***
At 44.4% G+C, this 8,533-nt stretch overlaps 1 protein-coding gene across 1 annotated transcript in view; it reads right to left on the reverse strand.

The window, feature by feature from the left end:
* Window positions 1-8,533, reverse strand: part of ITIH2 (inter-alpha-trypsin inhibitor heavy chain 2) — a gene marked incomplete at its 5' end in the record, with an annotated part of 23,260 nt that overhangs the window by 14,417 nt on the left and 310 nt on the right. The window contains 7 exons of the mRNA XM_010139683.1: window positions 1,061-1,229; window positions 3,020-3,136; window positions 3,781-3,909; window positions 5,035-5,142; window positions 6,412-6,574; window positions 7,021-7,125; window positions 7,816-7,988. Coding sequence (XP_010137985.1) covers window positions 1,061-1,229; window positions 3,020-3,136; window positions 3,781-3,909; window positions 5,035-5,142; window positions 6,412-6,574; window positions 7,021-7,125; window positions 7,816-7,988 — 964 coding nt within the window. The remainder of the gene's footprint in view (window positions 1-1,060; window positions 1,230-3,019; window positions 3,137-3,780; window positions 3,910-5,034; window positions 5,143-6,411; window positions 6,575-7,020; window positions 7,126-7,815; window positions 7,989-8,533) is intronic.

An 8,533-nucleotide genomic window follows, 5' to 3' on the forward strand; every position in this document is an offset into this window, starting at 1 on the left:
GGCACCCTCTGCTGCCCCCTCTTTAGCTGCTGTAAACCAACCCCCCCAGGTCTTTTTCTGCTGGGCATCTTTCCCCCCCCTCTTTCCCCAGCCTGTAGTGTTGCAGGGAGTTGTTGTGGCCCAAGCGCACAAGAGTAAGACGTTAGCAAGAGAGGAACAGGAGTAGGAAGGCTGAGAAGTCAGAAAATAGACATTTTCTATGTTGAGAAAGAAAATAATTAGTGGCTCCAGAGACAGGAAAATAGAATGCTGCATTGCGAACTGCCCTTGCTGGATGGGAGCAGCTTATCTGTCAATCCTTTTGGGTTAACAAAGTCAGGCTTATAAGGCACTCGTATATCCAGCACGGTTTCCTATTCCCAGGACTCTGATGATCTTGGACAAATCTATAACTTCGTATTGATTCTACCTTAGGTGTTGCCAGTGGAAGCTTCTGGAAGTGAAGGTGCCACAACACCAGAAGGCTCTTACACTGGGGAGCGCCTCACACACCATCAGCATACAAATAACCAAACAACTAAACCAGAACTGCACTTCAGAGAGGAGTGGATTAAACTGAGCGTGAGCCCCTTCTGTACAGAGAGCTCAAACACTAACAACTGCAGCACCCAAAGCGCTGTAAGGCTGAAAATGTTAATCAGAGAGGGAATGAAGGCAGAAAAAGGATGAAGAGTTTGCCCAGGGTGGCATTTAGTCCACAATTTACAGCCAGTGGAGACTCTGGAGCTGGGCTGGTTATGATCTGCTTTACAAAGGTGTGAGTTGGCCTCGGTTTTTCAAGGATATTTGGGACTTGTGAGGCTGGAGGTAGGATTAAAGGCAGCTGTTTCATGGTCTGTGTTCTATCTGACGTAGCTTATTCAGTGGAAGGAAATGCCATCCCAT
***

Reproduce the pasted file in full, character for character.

At 44.4% G+C, this 8,533-nt stretch overlaps 1 protein-coding gene across 1 annotated transcript in view; it reads right to left on the reverse strand.

The window, feature by feature from the left end:
* Window positions 1-8,533, reverse strand: part of ITIH2 (inter-alpha-trypsin inhibitor heavy chain 2) — a gene marked incomplete at its 5' end in the record, with an annotated part of 23,260 nt that overhangs the window by 14,417 nt on the left and 310 nt on the right. The window contains 7 exons of the mRNA XM_010139683.1: window positions 1,061-1,229; window positions 3,020-3,136; window positions 3,781-3,909; window positions 5,035-5,142; window positions 6,412-6,574; window positions 7,021-7,125; window positions 7,816-7,988. Coding sequence (XP_010137985.1) covers window positions 1,061-1,229; window positions 3,020-3,136; window positions 3,781-3,909; window positions 5,035-5,142; window positions 6,412-6,574; window positions 7,021-7,125; window positions 7,816-7,988 — 964 coding nt within the window. The remainder of the gene's footprint in view (window positions 1-1,060; window positions 1,230-3,019; window positions 3,137-3,780; window positions 3,910-5,034; window positions 5,143-6,411; window positions 6,575-7,020; window positions 7,126-7,815; window positions 7,989-8,533) is intronic.

An 8,533-nucleotide genomic window follows, 5' to 3' on the forward strand; every position in this document is an offset into this window, starting at 1 on the left:
GGCACCCTCTGCTGCCCCCTCTTTAGCTGCTGTAAACCAACCCCCCCAGGTCTTTTTCTGCTGGGCATCTTTCCCCCCCCTCTTTCCCCAGCCTGTAGTGTTGCAGGGAGTTGTTGTGGCCCAAGCGCACAAGAGTAAGACGTTAGCAAGAGAGGAACAGGAGTAGGAAGGCTGAGAAGTCAGAAAATAGACATTTTCTATGTTGAGAAAGAAAATAATTAGTGGCTCCAGAGACAGGAAAATAGAATGCTGCATTGCGAACTGCCCTTGCTGGATGGGAGCAGCTTATCTGTCAATCCTTTTGGGTTAACAAAGTCAGGCTTATAAGGCACTCGTATATCCAGCACGGTTTCCTATTCCCAGGACTCTGATGATCTTGGACAAATCTATAACTTCGTATTGATTCTACCTTAGGTGTTGCCAGTGGAAGCTTCTGGAAGTGAAGGTGCCACAACACCAGAAGGCTCTTACACTGGGGAGCGCCTCACACACCATCAGCATACAAATAACCAAACAACTAAACCAGAACTGCACTTCAGAGAGGAGTGGATTAAACTGAGCGTGAGCCCCTTCTGTACAGAGAGCTCAAACACTAACAACTGCAGCACCCAAAGCGCTGTAAGGCTGAAAATGTTAATCAGAGAGGGAATGAAGGCAGAAAAAGGATGAAGAGTTTGCCCAGGGTGGCATTTAGTCCACAATTTACAGCCAGTGGAGACTCTGGAGCTGGGCTGGTTATGATCTGCTTTACAAAGGTGTGAGTTGGCCTCGGTTTTTCAAGGATATTTGGGACTTGTGAGGCTGGAGGTAGGATTAAAGGCAGCTGTTTCATGGTCTGTGTTCTATCTGACGTAGCTTATTCAGTGGAAGGAAATGCCATCCCAT